Introduction

If you are managing a Jobs for Nature funded project, you will be required to report on various aspects about the progress of the project, forecast and actual.

Highlights

Reporting is required for us to ensure that the Jobs for Nature funding package is delivered effectively to create nature-based employment opportunities and deliver tangible conservation benefits to New Zealand.

You'll get templates to help you report. The templates will cover all aspects of what you need to report on.

Overview of the type of information that will be in the templates:

Employment

Employment is the cornerstone output of the Jobs for Nature programme.

The employment metrics to be reported are:

  • Employment starts – number of new people employed over a given period.
  • People currently employed – number of people employed at a given point in time.
  • Total hours – total paid hours of all employed people.

Employment type:

  • Part-time – number of people who have worked part-time (less than 30 hours per week) at a given point in time.
  • Full-time – number of people who have worked full-time (30 or more hours per week) at a given point in time.
  • Casual – number of casual contracts at a given point in time.

How to calculate employment metrics and definitions.

Conservation outputs

Various conservation outputs and potential impacts/benefits are required to be reported to measure the achievements towards a thriving Papatūānuku.

Report on the relevant conservation outputs. If you are completing the same activity, more than once in the same area (e.g., laying and checking traps), you only need to report it once – when you first conduct the activity. This should be reported in the next available quarterly report. You do not need to record the same activity a second or subsequent times. Examples of this are detailed under the relevant headings below. 

Animal pest control

Total hectares (ha) treated for:

  • possums
  • rats and/or mustelids
  • goats
  • deer
  • wallaby
  • other animal pests (specify).

Reported area can include where treatment and trigger monitoring is completed. Trigger monitoring is searching for pest with the intent take action when a threshold limit is reached.

You should only report the area treated once – when you first conduct the treatment. For example, if you treat 500 new hectares for possums (an area where you had not conducted any work previously, for example laying initial traps) and a month later you return to check the same traps, you should only record the hectares treated on the first occasion. This should be reported in the next available quarterly report. You do not need to record the same hectares a second or subsequent times.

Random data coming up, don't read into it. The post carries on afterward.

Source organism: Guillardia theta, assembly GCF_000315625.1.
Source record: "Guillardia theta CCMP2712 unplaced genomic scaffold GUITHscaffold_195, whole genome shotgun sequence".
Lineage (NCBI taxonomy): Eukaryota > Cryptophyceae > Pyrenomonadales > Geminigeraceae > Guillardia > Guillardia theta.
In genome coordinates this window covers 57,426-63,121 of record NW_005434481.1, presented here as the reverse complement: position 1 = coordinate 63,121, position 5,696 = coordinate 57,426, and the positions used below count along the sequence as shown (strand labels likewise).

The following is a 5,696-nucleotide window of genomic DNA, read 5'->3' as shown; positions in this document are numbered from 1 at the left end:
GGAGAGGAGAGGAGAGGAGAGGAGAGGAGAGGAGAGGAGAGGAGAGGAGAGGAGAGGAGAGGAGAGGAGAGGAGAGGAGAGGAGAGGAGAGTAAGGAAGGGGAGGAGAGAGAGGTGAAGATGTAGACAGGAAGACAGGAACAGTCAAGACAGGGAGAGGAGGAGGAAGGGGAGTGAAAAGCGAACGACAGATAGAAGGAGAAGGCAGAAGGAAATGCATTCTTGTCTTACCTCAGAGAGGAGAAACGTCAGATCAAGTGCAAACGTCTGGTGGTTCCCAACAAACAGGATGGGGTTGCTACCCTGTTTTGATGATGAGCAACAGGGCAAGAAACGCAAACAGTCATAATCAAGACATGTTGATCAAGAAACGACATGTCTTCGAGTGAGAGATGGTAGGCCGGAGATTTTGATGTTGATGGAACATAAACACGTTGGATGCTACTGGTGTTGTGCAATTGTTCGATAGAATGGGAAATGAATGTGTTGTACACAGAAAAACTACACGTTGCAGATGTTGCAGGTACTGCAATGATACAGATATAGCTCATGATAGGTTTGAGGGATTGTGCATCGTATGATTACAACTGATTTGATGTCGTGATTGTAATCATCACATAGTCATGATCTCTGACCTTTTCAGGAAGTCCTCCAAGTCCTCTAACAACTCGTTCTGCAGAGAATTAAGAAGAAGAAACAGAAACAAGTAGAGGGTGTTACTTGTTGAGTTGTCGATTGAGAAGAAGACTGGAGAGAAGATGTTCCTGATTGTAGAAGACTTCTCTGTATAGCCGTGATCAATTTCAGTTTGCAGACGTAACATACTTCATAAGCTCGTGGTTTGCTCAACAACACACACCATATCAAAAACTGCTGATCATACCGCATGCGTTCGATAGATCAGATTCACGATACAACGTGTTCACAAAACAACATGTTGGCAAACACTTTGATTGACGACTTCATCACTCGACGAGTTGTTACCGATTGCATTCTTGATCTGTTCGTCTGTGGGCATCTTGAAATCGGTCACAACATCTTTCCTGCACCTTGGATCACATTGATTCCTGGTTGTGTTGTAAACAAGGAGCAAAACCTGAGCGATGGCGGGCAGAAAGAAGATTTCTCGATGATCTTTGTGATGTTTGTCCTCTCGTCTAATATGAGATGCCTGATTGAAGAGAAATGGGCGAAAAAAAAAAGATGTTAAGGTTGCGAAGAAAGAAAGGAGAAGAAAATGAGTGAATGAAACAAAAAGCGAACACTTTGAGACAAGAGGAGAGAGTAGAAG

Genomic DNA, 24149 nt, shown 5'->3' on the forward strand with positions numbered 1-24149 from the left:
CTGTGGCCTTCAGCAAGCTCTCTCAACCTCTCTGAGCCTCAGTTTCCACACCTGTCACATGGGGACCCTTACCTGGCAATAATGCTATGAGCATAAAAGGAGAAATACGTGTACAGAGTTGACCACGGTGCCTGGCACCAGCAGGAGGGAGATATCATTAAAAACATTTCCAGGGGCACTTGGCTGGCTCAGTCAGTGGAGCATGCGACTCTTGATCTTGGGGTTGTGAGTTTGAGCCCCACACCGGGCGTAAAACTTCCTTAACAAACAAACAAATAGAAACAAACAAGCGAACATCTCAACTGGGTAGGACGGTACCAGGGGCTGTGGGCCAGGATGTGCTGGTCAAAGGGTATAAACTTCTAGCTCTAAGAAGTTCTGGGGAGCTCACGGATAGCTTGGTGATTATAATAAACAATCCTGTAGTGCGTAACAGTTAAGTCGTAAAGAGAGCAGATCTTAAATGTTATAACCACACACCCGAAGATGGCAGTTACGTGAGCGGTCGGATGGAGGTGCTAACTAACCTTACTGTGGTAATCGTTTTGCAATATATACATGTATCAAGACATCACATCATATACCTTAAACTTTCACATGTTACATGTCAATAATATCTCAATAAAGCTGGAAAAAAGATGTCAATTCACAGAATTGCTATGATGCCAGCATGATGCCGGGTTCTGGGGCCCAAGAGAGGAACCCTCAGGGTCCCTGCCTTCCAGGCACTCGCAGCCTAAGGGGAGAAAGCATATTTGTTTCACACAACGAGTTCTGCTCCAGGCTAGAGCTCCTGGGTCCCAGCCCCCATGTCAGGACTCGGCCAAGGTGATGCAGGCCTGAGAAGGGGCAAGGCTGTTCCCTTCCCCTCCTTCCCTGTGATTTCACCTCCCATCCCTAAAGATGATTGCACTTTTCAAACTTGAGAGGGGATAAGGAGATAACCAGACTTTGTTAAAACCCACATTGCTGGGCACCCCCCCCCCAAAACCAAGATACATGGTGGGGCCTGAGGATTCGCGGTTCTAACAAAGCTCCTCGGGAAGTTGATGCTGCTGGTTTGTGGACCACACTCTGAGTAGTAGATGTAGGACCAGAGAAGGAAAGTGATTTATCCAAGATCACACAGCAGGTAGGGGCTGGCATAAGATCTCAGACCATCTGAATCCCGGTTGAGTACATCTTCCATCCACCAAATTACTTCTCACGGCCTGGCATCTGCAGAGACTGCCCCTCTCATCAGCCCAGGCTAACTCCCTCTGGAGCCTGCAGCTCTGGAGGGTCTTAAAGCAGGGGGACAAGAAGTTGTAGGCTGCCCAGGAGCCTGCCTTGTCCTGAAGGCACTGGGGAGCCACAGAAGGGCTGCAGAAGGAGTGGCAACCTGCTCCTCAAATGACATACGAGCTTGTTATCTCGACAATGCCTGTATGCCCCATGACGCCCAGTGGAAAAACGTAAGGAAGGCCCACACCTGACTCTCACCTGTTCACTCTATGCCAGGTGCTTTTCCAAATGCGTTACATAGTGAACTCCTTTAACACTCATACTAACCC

The only exception is if you are treating the same area for a different indicator. For example, if you are returning to the same area described above, but this time treating it for goats. In this example you would record the hectares treated again.   

Fencing

Total length (m) of:

  • new fencing – total length (m) of new fencing constructed to standard over project period to manage pests, stock, riparian sites
  • maintained existing fencing – total length (m) of current fencing maintained to standard over project period to manage pests, stock, riparian sites.

When recording the maintenance of fencing, you should only report the length maintained once - when you first maintain it. For example, you maintain 100 m of fencing (in an area where you have not conducted any work previously) and a month later you return to check its state, you should only record the meters maintained on the first occasion. This should be reported in the next available quarterly report. You do not need to record the same meters maintained a second or subsequent times. 

Weed pest control

Total hectares (ha) treated for:

  • weeds – excluding wilding conifers
  • wilding conifers – excluding other weeds

You should only report the area treated once – when you first conduct the treatment. For example, if you treat 100 new hectares for weeds (an area where you had not conducted any work previously) and a month later you return to the same area to check the treatment, you should only record the hectares treated on the first occasion. This should be reported in the next available quarterly report. You do not need to record the same hectares a second or subsequent times. 

Weeds

  • Includes aquatic weeds, such as algae and invasive seaweeds.
  • Includes activities such as tree releasing, or removing weeds in preparation for planting.

If the treatment would remove wilding conifers as a byproduct when it is not a target weed, then only report under "area treated for weeds".

If the area of weed control is targeting both wilding conifers and other weeds, this can be reported under both outputs:

  • "area treated for weeds", and
  • "area treated for wilding conifer".

Wilding conifers

If the treatment would remove other weeds as a byproduct when wilding conifer is the only target, then only report under "area treated for wilding conifers".

If the area of weed control is targeting both wilding conifers and other weeds, this can be reported under both outputs

  • "area treated for weeds", and
  • "area treated for wilding conifer".

Planting restoration

Total hectares (ha) restored and number of indigenous plants planted for:

  • freshwater areas – riparian, lakes or wetlands
  • other areas – not riparian, lakes or wetlands.

If the area was cleared of weeds in preparation for planting, or if the plants were released from weeds, report this under "area treated for weeds".